Becky Fry takes a Malaysian cookery lesson

I’M going to have to start this review by admitting I know virtually nothing about Malaysian food. In fact the closest I’ve been to Malaysia is a holiday resort in Egypt and, as anyone who has ever set eyes on a map will know, that isn’t very close AT ALL. 

I don’t think I’ve ever eaten Malaysian food here either. One quick Google search for ‘Malaysian restaurants in Liverpool’ and the only suggestions I get back are this place and Tiger Rock. The latter is a Pan-Asian street food restaurant that doesn’t quite fit the bill, leaving me to conclude, with a good amount of certainty, that this is in fact the only dedicated Malay restaurant in the city.

I can’t honestly say I understood it, but I definitely enjoyed it, and when it comes to eating that’s probably all that matters

With that in mind, don’t expect me to wax lyrical about authenticity, about how it compares to the real deal you might find on the streets of Kuala Lumpur or even if this is good Malaysian food. I’m just here to tell you if it was good food full stop, and on the most part it definitely was.

2019 09 06 Nasi Lemak Interior
Nasi Lemak - as much a takeaway as a restaurant

Nasi Lemak is less of a restaurant and much more of a takeaway with a couple of tables wedged in for good measure beside the counter. There are three tables in total and you’ll have to perch yourself on the windowsill to eat at two of them but it’s still full table service, and there are plastic glasses for your drinks, and plates, cutlery, napkins and chopsticks for your food. 

It may seem a bit odd at first but I reckon it’s actually pretty smart. For those of us who live outside the delivery zone it gives us a chance to try the food without having to speed home a takeaway bag in the passenger seat, blasting the heating in a futile attempt to keep it warm.

2019 09 06 Nasi Lemak Prawn Crackers
Bagsy the Thai prawn crackers

Eating in means you’ll also get the pleasure of speaking to the owners, who are happy to make helpful menu recommendations if this is your first time, or point you in the direction of the wall where there are pictures of each dish taped up with a little description for novices like myself.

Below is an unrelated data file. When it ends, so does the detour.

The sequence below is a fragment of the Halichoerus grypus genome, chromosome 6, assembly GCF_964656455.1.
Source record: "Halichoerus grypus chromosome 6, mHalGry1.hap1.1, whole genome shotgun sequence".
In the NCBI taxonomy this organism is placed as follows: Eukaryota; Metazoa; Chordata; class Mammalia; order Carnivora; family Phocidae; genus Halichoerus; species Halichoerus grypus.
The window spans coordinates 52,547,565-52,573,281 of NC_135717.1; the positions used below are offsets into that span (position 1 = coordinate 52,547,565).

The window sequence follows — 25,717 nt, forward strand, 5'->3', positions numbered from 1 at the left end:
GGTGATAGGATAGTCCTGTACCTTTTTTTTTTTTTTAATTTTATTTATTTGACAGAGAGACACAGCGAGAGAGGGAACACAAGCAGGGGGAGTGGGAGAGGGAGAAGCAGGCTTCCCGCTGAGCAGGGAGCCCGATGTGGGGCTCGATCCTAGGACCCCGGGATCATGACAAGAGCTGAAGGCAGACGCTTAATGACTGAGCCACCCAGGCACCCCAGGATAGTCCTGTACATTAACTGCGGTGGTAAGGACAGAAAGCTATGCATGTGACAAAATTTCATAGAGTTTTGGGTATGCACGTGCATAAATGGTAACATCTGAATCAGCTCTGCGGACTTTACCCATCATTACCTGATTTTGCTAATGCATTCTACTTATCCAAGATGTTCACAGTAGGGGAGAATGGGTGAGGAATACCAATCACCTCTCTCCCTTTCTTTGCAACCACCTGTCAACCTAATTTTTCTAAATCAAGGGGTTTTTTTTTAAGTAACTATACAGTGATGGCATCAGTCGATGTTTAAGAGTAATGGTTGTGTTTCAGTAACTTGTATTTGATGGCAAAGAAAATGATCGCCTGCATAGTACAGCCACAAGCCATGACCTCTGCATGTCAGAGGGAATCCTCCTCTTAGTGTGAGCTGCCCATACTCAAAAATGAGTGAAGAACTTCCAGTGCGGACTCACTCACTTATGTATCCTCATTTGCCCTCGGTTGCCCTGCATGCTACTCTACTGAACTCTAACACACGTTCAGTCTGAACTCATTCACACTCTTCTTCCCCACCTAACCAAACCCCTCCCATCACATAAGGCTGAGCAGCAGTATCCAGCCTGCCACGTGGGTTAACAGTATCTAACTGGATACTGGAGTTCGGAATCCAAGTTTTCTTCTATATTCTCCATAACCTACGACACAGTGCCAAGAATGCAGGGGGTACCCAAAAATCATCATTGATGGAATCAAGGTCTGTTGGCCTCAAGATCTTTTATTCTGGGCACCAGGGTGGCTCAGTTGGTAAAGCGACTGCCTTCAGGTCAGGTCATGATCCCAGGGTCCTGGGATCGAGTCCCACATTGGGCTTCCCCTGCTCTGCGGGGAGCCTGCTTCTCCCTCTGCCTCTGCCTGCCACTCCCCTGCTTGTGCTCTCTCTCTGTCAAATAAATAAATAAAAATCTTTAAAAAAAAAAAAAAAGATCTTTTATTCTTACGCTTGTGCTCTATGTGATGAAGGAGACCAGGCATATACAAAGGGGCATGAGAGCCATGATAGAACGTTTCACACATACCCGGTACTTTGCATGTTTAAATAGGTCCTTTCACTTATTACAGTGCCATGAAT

2019 09 06 Nasi Lemak Spring Rolls
Feel the crunch with the vegetable spring rolls

Thai prawn crackers (£1.50) arrive quickly in a plastic zip-lock just as they would if you were taking out and they’re the good kind: dark in colour, crisp and full of spices. Vegetable spring rolls (£3) come fresh out of the fryer (though hopefully not the miniature one they’re served in) so they’re particularly hot and crunchy, the ideal counterpart to the spiced-up sweet and sour dip.

2019 09 06 Nasi Lemak Prawns
Smashing salt and pepper king prawns

The star of the starters however is the salt and pepper king prawns (£7). They were exactly as described, super soft battered prawns heavy with fried garlic and chilli; but it’s a clever sprinkle of toasted coconut that changes this one from a Saturday-night favourite to something pretty special indeed.

2019 09 06 Nasi Lemak Nasi Lemak
Nasi lemak is pretty much the national dish of Malaysia

For mains, we felt it only right to try the namesake dish of nasi lemak (£6.50). The national dish of Malaysia consists of a central mountain of coconut rice circled with a pick’n’mix of sides, sauces and textures to mix in as you choose. With a chicken leg, peanuts, cucumber, a hard-boiled egg, a fiery chilli sambal and a puddle of fried anchovies, cooked down so much they could have passed for a chutney of sticky caramelised onions, I can’t honestly say I understood it, but I definitely enjoyed it, and when it comes to eating that’s probably all that matters.

2019 09 06 Nasi Lemak Curry Laksa
Curry laksa: delicate and messy at the same time

A bowl of curry laksa (£7) was a bit more recognisable. The fragrant coconut broth was delicately spiced and topped with gnarled chunks of chicken leg, prawns and fresh red chilli hiding a base of thick egg noodles, beansprouts and a myriad of veggies. Undeniably messy, as all the best kinds of food are, and ideal for slurping up obnoxiously with a spoon.  

You’ll find Nasi Lemak on Lodge Lane, which is the perfect place for this little gem. An area of the city bursting with life, culture and colour centred around a road so chaotic my old driving instructor would make me drive down it with glee as a punishment for stalling. At least, thanks to those coconut prawns, I’ll have happier memories of this place next time I pass by and a decent Malaysian restaurant recommendation up my sleeve if anyone is ever to ask.  

Nasi Lemak, 188 Lodge Lane, L8 0QW  

Follow Becky @eatlvpl on Twitter

2019 09 06 Nasi Lemak Receipt

The scores:

All scored reviews are unannounced, impartial, paid for by Confidential and completely independent of any commercial relationship. Venues are rated against the best examples of their type: 1-5: saw your leg off and eat it, 6-9: Netflix and chill, 10-11: if you're passing, 12-13: good, 14-15: very good, 16-17: excellent, 18-19: pure class, 20: cooked by God him/herself.

  • Food 8/10

    Thai prawn crackers 8, vegetable spring rolls 8, salt and pepper prawns 9, nasi lemak 7, curry laksa 8

  • Service 3.5/5

    Helpful, homely hospitality

  • Atmosphere 2/5

    Not a lot, though we did go for dinner at a rather pathetic 5pm!